Minneapolis’s new social justice model of public safety

In November 2021, Minneapolis voters soundly rejected a proposal put forth by the City Council to replace the police department with a new Department of Public Safety. This came after a multiyear effort by Minneapolis leaders and activists to defund, destruct, and dismantle traditional policing and public safety efforts.

In an end-around, Mayor Frey and the City Council created a new Office of Community Safety in 2022 and hired Cedric Alexander to serve as the first Commissioner of the new office.  Commissioner Alexander will have direct oversight of former independent public safety departments to include Police, Fire, 911 Communications, Emergency Management, and the relatively new Office of Neighborhood Safety.   

As this progressive approach begins operation, it is worth comparing Minneapolis’s public safety spending in 2018 vs 2022 against a backdrop of trending crime rates (3-year average). Data for this comparison can be found in the Minneapolis City Budget page found here, and in the Minneapolis City Crime Dashboard found here.

Minneapolis has been at the forefront of advocating for the dismantling of traditional public safety systems in favor of new social justice based systems. Not surprisingly, since 2018 traditional public safety departments have received a modest 10% increase in funding, while new initiatives related to the social justice focus have received a significant 321% increase.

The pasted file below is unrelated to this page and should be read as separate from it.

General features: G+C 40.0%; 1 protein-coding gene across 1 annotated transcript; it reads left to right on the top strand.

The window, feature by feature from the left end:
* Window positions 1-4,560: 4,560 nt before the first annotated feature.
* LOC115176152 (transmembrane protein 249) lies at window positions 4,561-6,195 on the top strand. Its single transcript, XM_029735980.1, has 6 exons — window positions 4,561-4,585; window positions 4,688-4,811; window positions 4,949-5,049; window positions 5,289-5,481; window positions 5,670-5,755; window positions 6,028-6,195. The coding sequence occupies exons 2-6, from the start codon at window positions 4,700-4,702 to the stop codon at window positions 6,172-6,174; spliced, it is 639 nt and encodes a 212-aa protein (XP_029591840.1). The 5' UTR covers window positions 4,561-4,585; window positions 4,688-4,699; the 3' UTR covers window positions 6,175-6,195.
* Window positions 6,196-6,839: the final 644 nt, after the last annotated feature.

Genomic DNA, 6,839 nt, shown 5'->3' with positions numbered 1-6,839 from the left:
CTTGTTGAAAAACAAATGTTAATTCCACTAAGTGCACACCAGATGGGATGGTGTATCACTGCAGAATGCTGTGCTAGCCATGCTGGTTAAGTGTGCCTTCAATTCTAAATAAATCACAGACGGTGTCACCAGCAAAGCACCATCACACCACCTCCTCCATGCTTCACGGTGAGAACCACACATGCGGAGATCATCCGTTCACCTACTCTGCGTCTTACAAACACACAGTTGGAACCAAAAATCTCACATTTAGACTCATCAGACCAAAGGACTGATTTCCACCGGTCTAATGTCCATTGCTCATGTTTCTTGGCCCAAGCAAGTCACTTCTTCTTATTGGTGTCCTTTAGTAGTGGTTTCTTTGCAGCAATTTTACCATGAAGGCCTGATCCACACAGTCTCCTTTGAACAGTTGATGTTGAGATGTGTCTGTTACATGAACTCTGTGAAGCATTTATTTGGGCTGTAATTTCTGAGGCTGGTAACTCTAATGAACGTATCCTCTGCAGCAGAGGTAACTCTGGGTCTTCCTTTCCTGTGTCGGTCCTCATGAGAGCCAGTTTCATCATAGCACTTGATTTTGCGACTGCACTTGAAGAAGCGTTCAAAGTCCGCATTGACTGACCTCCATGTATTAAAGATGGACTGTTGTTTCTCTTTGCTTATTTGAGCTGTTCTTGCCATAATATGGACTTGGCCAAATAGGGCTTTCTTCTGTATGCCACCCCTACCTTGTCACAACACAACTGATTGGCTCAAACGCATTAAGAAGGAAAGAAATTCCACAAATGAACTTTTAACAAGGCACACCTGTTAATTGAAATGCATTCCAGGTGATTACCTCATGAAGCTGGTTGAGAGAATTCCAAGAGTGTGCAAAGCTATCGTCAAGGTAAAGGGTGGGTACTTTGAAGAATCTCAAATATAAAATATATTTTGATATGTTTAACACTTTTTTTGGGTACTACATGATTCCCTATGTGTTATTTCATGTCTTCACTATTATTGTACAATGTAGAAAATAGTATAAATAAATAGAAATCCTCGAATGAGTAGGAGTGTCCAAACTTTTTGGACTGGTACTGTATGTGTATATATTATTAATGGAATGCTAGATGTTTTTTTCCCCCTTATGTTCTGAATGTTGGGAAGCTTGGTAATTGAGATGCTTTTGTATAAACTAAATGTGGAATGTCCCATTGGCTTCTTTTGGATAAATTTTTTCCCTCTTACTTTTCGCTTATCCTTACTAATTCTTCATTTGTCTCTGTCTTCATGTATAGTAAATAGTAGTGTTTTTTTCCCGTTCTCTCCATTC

The reprioritizing of funds has, up to this point, failed to provide public safety improvements in Minneapolis.  


The following data represents 2018 actual spending vs. 2022 budgeted spending, and the corresponding rise/fall in crime categories (3-year average) as reported in the Minneapolis Crime Dashboard.

Monitor and evaluate

Time will tell how the new Office of Community Safety and the city’s social justice focus will affect public safety in Minneapolis. So far, it’s been dreadful. 

No matter how one feels about the direction Minneapolis leadership has gone, it is in our collective best interest that Minneapolis succeeds. Robust monitoring and honest evaluation will be the key to any real success.